Red, white and Eurovision blue

Song contest seeks international input to help put it in the running for Eurovision, but in the end flag-waving, balloon popping, national audience winds up heading off in its own direction

People trudge around of Aalborg’s Gigantium arena trying to find their seats. The wintry mix of rain and snow means a lot of cold people in wet shoes and heavy coats shoving their way around the giant room that’s just as grey as the weather.

In spite of the gloom and the crowds, people seem upbeat. Underneath their winter coats, many

are even dressed in shiny evening gowns or sequin jackets. They’re here to celebrate: tonight is Melodi Grand Prix – the national qualifier for the Eurovision song contest.

Amongst those eager to see the show is the Weinreich family. They’ve been looking forward to this since Christmas when mum Vivi gave everybody tickets.

“We wanted a family trip, so this was a Christmas present to everybody. It’s the first time we have done anything like this,” she said.

She got inspired by the TV commercials that made the show look like “a big deal” this year. Whether it was the commercials or something else, it appears others thought the same way; Gigantium is packed with fans young and old.

Melodi Grand Prix (MGP) is an event for everyone. It gathers Danes of all ages and income levels. Among the funny sparkling hats in various colours, Kenneth Jensen’s oversize Danish flag is easily spotted. Jensen is a member of the Danish MGP fan club and the last two years he has been on stage with the same flag, to the delight of the media, who he says try to makes sure it gets in the picture with the winner.

“Last year I went up on stage with this flag and the press took photos of me with [winning band] A Friend in London,” he said.

Jensen knew the band’s lead singer, Tim Schou, in elementary school in the Zealand town of Stævns, so that made it extra fun for him to be on stage last year.  But he was also on stage the year before, and as sitting in the front row this year, he promised to be noticed again.

Asked who he hopes will win, his only preference is “a Danish song. There are two Finns in the competition this year, you know.”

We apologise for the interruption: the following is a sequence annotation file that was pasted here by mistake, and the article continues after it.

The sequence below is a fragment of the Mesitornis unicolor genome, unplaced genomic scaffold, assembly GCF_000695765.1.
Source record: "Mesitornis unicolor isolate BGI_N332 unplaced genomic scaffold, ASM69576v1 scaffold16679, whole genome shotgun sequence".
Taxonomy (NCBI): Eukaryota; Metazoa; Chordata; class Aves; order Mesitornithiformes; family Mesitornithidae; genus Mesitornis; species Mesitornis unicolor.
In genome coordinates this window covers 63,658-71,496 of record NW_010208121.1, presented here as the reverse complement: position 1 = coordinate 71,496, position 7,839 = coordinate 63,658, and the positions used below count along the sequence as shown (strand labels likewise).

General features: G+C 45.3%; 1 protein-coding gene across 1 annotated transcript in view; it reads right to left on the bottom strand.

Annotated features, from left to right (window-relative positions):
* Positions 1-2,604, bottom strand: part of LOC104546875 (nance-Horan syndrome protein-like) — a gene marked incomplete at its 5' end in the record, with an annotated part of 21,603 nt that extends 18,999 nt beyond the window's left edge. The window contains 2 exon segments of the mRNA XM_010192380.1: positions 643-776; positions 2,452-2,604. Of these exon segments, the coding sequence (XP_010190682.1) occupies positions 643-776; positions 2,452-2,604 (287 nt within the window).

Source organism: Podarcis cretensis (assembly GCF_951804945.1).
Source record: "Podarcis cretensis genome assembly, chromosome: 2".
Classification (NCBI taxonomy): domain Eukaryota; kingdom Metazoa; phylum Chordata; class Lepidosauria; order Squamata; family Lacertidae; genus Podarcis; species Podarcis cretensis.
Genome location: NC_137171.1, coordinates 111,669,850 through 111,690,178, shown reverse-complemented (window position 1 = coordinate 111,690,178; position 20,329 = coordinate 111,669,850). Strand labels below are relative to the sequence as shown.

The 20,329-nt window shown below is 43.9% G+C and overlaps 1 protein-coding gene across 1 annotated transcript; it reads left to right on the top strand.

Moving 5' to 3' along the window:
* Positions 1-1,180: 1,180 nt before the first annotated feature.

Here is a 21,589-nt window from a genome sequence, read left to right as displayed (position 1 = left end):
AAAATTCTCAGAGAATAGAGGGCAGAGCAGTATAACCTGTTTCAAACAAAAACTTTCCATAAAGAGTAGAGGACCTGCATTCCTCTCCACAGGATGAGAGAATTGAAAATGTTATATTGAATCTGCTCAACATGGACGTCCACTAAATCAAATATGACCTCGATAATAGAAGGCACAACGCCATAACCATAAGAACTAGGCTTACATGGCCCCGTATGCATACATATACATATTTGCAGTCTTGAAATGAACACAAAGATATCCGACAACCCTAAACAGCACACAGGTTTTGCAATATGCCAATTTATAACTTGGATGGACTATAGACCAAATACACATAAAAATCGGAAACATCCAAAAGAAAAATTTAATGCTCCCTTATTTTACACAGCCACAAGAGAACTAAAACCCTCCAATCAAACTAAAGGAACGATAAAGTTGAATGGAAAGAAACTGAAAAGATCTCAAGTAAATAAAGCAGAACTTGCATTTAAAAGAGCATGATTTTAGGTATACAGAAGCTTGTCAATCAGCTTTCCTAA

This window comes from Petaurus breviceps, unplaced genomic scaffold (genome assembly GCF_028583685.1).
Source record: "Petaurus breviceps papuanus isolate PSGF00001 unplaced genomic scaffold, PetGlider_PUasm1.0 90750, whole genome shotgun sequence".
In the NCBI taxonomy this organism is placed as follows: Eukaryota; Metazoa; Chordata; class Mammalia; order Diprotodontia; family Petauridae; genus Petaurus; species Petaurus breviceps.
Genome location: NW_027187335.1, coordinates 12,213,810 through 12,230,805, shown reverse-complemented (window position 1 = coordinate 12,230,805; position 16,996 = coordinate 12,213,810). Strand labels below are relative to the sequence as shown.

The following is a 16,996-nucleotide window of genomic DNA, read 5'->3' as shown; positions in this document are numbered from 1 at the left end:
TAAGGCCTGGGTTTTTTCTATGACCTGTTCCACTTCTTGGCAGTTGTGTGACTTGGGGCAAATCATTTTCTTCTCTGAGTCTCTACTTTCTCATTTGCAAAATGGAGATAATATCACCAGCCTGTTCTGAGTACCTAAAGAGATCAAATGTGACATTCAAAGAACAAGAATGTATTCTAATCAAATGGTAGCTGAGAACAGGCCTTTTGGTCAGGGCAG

Being in the audience at one of these events is more than just a matter of kicking back and taking in the show. The audience has to participate. Under each seat is a bag with different gadgets and instructions for when to use them.

During song 6 – sung by that Finnish couple, whose names are Philip Halloun and Emilia – the audience has to blow up red balloons, but not before someone called Tifo says so. On the big board, the audience can follow instructions from this Tifo. Apparently, he’s the man in charge.

As well as the written instructions, like “follow Tifo and wave with balloons”, a man continuously yells out orders like “don’t blow them up yet. Wait till the instructions say so.”

At the end of the song, the audience get some time to burst the balloons. Unfortunately this was too late for most people and reduced the song's big finale into something resembling a farting competition interspersed with persistent ‘bangs’.

Denmark is desperate to win Eurovision this year, and that’s part of the reason for all the fuss getting the audience to participate. The show had to be bigger and better than ever before. And to help find the song most in tune with international audiences, judges from the four last countries to win the Europe-wide song contest were invited to vote for their favourite among the three best songs.

In the end, three of those juries – from Norway, Germany and Russia – agreed that their winner was former X Factor finalist Jesper Nohrstedt, singing ‘Take Our Hearts’.

But in the end, the Danish jury, the Danish TV viewers, whose votes counted for 60 percent of the overall voting – and the jury from this year’s host Azerbaijan – handed the victory to Song 9, ‘Should’ve known better’, performed by the 21-year-old Soluna Samay.

For the internationals attending on Saturday, that choice was a disappointment.

”Yawn, what is it about Danes and bad taste?” a British guy from an international Eurovision fan club reads aloud from his Facebook page. Apparently, they wanted the young Jesper to go on to the international round.

In Britain the pre-Eurovision show apparently isn’t as big as in Denmark, and often people can’t even vote; contestants are simply chosen.

“In England the public should never be allowed to vote. They think it’s all a joke,” the disappointed Brit says.

Apparently the reason for the British decision is because negative press has given the event a bad reputation.

Maybe they just need more British flags. Or Danish ones. 

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